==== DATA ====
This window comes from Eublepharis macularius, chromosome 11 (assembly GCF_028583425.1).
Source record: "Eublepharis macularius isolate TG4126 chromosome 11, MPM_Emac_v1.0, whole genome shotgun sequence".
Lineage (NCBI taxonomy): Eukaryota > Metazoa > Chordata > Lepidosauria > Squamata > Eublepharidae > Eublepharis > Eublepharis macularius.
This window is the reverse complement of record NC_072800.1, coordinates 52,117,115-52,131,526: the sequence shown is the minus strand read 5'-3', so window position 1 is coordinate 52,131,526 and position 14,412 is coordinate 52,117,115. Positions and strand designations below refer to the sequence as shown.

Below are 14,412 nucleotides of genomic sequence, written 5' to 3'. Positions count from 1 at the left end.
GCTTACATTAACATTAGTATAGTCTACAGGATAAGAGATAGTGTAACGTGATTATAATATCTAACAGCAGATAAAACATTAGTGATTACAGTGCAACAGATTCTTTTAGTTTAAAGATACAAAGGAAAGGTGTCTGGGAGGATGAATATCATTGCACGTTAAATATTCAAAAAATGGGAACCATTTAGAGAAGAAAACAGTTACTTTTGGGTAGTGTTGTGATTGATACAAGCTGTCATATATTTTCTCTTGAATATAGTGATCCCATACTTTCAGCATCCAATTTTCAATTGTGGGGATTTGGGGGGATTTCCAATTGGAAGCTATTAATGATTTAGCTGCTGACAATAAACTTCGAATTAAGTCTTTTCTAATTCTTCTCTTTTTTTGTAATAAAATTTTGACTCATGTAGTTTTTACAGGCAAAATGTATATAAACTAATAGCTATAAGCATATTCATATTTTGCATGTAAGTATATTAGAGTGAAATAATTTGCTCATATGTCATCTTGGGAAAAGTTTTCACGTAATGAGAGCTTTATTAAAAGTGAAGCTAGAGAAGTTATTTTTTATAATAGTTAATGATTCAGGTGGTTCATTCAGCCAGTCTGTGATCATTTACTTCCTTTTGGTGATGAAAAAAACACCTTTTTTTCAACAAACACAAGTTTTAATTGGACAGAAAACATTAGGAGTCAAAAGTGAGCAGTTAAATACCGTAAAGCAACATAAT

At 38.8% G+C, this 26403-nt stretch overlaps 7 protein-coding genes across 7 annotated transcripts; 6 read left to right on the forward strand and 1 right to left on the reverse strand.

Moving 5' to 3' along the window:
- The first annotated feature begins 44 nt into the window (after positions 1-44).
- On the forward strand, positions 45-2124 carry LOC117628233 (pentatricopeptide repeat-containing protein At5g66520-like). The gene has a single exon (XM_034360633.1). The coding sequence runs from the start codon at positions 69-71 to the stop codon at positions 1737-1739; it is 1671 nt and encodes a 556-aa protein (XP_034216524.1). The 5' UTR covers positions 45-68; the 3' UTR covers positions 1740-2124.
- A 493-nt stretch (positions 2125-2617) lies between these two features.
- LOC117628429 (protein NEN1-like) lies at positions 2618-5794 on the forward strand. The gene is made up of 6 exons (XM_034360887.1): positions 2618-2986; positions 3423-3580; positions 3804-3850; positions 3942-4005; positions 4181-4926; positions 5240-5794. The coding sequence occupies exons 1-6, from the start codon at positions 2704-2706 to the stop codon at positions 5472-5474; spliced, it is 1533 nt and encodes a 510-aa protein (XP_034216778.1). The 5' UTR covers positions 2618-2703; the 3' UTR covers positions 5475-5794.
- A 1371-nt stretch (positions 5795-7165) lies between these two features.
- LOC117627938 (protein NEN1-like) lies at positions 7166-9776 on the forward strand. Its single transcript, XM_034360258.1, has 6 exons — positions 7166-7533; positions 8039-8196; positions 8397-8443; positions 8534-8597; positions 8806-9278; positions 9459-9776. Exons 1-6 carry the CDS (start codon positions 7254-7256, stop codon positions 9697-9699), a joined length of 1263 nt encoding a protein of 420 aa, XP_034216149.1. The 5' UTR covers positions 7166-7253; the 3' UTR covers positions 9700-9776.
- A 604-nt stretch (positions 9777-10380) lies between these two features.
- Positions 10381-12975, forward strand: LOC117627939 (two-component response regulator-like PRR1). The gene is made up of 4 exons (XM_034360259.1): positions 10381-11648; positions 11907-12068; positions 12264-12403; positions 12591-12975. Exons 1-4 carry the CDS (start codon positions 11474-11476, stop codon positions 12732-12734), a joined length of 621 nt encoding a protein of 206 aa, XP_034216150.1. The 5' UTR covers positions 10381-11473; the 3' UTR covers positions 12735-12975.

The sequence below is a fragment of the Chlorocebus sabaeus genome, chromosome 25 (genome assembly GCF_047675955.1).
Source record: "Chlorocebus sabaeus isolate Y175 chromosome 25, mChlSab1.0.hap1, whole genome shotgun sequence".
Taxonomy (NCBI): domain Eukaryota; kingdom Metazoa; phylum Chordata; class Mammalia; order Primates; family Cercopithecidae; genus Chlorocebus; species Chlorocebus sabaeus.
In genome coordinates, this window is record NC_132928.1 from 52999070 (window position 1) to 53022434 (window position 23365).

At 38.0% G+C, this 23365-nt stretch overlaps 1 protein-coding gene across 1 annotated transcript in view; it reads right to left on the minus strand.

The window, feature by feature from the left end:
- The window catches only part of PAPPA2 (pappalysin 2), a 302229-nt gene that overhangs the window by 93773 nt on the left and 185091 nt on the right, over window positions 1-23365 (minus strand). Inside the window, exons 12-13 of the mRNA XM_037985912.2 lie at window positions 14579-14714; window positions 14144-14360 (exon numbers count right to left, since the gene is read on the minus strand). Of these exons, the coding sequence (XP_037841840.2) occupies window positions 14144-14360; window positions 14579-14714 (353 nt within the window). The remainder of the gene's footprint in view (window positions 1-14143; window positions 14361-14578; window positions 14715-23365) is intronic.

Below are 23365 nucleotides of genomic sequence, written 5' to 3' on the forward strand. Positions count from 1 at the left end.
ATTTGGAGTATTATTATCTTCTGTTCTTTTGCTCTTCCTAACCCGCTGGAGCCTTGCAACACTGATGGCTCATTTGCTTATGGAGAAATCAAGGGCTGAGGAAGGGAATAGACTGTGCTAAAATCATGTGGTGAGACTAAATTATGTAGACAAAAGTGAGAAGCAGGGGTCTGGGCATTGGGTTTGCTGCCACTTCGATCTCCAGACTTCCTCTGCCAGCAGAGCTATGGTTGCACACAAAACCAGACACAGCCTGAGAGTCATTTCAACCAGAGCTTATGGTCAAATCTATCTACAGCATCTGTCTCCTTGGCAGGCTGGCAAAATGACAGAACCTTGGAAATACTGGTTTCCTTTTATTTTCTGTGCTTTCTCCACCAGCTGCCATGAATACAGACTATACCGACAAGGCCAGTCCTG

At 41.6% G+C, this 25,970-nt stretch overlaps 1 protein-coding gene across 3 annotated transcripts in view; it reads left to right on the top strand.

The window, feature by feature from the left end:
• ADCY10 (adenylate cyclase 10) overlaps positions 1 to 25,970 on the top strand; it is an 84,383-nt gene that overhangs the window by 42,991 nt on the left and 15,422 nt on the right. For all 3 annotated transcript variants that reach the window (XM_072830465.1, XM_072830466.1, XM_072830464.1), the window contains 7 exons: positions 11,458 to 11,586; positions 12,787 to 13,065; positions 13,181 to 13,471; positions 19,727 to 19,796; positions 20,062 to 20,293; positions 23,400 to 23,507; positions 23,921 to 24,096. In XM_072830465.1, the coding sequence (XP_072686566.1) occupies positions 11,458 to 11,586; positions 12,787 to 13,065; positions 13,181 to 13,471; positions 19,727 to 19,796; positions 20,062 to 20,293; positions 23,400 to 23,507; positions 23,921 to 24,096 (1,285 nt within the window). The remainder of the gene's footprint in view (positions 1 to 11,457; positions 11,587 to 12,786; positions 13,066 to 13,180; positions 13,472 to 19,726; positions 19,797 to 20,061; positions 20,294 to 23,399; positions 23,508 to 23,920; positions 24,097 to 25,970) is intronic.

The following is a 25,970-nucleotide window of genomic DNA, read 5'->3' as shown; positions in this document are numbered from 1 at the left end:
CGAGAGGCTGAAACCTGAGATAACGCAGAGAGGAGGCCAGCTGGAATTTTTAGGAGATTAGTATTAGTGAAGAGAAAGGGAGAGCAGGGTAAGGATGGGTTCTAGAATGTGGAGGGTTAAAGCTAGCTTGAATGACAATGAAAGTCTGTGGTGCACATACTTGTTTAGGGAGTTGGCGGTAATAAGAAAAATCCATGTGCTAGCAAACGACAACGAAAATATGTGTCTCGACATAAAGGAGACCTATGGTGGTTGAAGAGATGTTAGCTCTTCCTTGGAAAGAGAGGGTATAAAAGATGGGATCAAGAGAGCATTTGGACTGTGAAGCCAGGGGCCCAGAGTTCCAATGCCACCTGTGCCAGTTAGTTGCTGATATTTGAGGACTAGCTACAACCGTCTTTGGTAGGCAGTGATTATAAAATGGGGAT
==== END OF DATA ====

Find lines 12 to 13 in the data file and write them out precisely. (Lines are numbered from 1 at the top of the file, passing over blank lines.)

- LOC117628429 (protein NEN1-like) lies at positions 2618-5794 on the forward strand. The gene is made up of 6 exons (XM_034360887.1): positions 2618-2986; positions 3423-3580; positions 3804-3850; positions 3942-4005; positions 4181-4926; positions 5240-5794. The coding sequence occupies exons 1-6, from the start codon at positions 2704-2706 to the stop codon at positions 5472-5474; spliced, it is 1533 nt and encodes a 510-aa protein (XP_034216778.1). The 5' UTR covers positions 2618-2703; the 3' UTR covers positions 5475-5794.
- A 1371-nt stretch (positions 5795-7165) lies between these two features.